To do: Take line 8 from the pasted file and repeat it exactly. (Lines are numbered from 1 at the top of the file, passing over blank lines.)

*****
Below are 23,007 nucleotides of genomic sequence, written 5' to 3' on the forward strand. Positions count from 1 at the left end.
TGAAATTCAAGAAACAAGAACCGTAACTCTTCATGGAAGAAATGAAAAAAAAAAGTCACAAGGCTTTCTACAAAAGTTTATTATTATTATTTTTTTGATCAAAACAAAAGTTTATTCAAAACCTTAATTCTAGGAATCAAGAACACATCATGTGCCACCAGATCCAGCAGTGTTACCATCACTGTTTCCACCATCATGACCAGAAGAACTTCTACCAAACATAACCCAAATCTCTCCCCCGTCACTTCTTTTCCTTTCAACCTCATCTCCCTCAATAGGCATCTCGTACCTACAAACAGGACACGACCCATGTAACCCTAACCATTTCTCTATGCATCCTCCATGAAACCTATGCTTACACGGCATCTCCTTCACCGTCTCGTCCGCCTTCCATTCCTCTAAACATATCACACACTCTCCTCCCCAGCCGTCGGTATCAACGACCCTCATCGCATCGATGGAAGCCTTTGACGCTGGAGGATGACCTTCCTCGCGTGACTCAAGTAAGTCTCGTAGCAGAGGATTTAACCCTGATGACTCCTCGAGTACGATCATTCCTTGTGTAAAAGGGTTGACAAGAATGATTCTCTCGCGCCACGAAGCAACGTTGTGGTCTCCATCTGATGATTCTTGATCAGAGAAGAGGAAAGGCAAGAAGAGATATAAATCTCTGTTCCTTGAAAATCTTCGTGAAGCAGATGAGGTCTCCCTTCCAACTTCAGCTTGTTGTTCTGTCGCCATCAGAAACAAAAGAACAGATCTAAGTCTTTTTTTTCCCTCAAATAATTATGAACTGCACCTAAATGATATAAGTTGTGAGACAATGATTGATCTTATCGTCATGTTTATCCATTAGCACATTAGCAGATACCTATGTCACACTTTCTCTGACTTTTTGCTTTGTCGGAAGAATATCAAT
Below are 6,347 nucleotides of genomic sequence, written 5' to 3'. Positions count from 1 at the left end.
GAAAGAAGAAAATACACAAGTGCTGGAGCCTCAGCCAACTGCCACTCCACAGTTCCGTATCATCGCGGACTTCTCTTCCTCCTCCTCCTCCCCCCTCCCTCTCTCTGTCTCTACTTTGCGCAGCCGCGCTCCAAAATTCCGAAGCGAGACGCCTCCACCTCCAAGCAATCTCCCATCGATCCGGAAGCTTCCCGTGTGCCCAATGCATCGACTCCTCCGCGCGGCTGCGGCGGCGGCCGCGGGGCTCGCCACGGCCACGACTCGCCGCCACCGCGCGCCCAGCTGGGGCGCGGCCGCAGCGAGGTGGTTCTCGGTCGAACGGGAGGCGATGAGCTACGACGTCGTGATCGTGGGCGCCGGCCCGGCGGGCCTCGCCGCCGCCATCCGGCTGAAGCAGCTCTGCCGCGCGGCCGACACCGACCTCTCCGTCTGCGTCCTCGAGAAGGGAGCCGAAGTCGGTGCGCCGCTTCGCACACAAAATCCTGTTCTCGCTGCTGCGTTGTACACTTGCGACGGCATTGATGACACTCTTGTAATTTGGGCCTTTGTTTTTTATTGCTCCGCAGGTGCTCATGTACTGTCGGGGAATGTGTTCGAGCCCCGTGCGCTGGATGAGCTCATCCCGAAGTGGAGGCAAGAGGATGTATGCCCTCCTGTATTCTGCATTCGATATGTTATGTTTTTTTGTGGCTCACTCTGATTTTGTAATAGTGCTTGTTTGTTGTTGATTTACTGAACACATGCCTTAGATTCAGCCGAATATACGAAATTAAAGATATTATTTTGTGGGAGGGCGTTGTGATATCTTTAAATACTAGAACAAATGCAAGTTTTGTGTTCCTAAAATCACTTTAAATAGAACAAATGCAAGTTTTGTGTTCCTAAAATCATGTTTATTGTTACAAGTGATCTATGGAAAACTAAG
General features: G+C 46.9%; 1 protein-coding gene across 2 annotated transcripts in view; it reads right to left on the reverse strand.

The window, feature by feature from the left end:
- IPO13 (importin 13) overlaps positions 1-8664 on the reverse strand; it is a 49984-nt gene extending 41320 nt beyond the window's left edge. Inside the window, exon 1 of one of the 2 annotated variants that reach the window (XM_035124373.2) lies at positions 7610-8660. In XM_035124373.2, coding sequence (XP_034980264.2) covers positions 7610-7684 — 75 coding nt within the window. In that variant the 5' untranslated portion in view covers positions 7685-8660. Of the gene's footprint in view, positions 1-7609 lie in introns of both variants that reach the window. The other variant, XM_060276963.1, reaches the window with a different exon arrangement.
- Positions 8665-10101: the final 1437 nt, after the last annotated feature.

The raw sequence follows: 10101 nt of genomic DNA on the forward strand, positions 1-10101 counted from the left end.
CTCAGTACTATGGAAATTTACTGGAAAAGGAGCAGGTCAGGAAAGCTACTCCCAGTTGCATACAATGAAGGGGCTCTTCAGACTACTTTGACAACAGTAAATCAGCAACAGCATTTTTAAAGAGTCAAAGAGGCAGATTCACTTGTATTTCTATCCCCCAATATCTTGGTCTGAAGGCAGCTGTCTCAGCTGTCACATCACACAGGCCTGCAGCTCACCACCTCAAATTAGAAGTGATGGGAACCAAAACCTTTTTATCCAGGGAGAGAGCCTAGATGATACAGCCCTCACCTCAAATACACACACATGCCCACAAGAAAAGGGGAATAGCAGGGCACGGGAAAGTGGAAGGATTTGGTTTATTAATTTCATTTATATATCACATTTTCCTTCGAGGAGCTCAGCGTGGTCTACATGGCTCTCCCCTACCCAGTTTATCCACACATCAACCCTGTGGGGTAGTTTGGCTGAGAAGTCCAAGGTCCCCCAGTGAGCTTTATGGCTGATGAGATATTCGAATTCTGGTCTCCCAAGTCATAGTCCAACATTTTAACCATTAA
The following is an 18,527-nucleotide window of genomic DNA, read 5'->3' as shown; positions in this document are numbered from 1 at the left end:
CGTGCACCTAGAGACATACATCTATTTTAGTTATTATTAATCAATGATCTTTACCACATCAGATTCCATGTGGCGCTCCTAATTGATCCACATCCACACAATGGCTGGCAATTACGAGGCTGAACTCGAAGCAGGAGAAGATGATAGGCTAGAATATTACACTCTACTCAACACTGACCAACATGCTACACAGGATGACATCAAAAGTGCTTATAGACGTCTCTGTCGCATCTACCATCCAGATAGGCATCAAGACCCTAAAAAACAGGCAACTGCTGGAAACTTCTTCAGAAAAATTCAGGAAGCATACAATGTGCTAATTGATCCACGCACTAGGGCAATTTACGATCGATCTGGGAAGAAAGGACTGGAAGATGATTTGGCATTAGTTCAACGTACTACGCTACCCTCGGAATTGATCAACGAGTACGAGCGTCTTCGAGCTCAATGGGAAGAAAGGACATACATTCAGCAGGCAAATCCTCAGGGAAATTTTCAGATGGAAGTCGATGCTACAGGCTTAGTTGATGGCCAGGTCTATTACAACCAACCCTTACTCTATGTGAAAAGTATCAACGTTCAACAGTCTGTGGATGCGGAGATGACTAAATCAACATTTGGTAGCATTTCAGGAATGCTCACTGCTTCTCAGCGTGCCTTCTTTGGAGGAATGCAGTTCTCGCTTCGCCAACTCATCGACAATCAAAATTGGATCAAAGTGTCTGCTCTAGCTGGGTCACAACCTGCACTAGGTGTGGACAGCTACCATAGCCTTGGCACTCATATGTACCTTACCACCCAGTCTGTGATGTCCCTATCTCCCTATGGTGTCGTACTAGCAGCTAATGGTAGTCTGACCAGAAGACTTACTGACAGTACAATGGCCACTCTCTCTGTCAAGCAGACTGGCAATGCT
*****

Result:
- Positions 8665-10101: the final 1437 nt, after the last annotated feature.